An inspired piece of engineering, Otis’ safety brake kept the elevator from falling if the hoisting rope broke. If the rope went slack, the release of tension triggered the safety brake — a large leaf spring that snapped into notches cut into rails that supported the elevator on opposite sides of the elevator car.
Otis was so confident in the reliability of his device that he conducted a public demonstration in 1854 during the Exhibition of the Industry of All Nations in NYC. Standing high above the crowd on a platform lift, Otis ordered the retaining rope cut. The platform dropped a few inches; the safety brake held, halting the platform’s descent. “All safe, gentlemen, all safe,” Otis theatrically declared.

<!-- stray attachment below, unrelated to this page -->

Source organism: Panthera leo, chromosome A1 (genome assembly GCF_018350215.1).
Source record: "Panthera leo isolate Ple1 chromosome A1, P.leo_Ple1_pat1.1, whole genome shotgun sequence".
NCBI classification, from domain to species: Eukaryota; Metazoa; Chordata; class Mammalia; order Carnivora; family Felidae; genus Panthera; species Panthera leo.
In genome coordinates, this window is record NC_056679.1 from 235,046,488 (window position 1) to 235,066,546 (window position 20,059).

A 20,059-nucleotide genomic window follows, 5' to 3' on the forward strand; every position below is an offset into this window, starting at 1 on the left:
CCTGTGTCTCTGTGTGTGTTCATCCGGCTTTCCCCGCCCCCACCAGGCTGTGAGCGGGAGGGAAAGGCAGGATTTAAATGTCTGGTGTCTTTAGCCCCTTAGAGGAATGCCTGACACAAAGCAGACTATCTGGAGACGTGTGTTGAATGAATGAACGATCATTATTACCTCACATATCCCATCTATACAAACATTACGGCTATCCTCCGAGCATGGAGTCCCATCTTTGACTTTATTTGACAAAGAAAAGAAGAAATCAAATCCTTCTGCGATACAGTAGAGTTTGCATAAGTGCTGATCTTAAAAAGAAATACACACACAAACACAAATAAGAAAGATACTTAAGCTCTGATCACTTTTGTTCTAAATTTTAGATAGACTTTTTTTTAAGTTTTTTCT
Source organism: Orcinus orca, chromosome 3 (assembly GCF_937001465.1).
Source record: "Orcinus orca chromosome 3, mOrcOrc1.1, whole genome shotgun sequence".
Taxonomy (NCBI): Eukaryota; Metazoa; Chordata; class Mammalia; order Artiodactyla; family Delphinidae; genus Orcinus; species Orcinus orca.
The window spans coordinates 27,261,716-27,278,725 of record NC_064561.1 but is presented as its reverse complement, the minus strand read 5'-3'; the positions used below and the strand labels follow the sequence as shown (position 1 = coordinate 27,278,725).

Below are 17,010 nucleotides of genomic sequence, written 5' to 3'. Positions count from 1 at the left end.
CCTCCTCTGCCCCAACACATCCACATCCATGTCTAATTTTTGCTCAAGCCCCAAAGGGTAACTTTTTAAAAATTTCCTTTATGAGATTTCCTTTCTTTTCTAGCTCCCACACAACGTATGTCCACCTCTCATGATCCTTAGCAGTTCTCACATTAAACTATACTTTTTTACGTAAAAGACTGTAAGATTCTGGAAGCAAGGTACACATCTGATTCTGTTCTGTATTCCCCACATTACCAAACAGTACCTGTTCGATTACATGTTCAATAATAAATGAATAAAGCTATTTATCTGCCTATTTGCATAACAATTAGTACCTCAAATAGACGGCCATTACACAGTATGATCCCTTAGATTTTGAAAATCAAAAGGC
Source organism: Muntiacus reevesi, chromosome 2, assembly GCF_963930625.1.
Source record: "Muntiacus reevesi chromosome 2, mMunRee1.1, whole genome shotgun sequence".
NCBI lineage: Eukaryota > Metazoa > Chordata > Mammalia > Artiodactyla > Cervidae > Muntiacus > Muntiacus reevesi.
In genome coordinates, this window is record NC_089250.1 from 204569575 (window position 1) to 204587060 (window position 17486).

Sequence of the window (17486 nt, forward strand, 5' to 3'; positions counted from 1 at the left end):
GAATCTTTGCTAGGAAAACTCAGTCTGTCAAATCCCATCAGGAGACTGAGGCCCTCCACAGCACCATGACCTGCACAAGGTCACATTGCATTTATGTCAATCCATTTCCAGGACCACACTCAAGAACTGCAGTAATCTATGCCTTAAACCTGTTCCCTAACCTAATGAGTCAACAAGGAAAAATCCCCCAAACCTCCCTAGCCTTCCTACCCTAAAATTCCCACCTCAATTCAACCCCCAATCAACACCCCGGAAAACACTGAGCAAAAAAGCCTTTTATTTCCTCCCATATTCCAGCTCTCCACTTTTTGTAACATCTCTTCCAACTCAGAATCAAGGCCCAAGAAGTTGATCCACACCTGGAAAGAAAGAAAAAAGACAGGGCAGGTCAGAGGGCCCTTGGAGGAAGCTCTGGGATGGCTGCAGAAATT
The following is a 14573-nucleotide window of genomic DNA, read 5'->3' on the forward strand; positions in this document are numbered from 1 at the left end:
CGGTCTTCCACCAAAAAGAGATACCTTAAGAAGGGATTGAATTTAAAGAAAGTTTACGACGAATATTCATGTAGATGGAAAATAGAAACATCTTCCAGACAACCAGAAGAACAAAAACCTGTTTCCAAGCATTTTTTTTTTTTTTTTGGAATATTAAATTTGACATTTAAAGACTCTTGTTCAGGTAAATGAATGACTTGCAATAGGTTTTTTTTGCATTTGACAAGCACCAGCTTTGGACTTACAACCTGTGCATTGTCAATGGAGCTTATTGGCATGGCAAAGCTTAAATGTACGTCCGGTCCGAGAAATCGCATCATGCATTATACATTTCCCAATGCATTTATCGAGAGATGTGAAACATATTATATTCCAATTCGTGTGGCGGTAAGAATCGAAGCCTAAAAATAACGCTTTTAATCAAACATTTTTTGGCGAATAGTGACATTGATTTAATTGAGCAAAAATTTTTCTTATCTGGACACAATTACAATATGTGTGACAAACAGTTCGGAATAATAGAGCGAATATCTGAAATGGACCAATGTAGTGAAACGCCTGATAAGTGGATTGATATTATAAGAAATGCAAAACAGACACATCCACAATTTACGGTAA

The safety systems in modern high-rise elevators are infinitely more advanced than Otis’ original safety brake, incorporating sophisticated technologies refined over generations by engineers working in areas like advanced computing, sensor technology and materials science. A good example is the elevator safety brake made of the same alloy used in jet-engine nozzles — ideal for both applications because of its high heat-resistant properties.
The Safety Chain
In describing the safety system in today’s high-rise elevators, engineers talk about a “safety chain.” It’s a metaphor that turns the familiar proverb on its head. One break in the chain, and the elevator stops until the issue is resolved. Herein lies its strength.
For instance, if a sensor detects that a door lock hasn’t engaged, the controller prevents motion of the elevator until the issue is resolved. There’s also no need to worry about the power going out. If the electricity is cut to the machine, the machine brake automatically engages, and the elevator stops. Passengers may be inconvenienced, but they’ll be safe.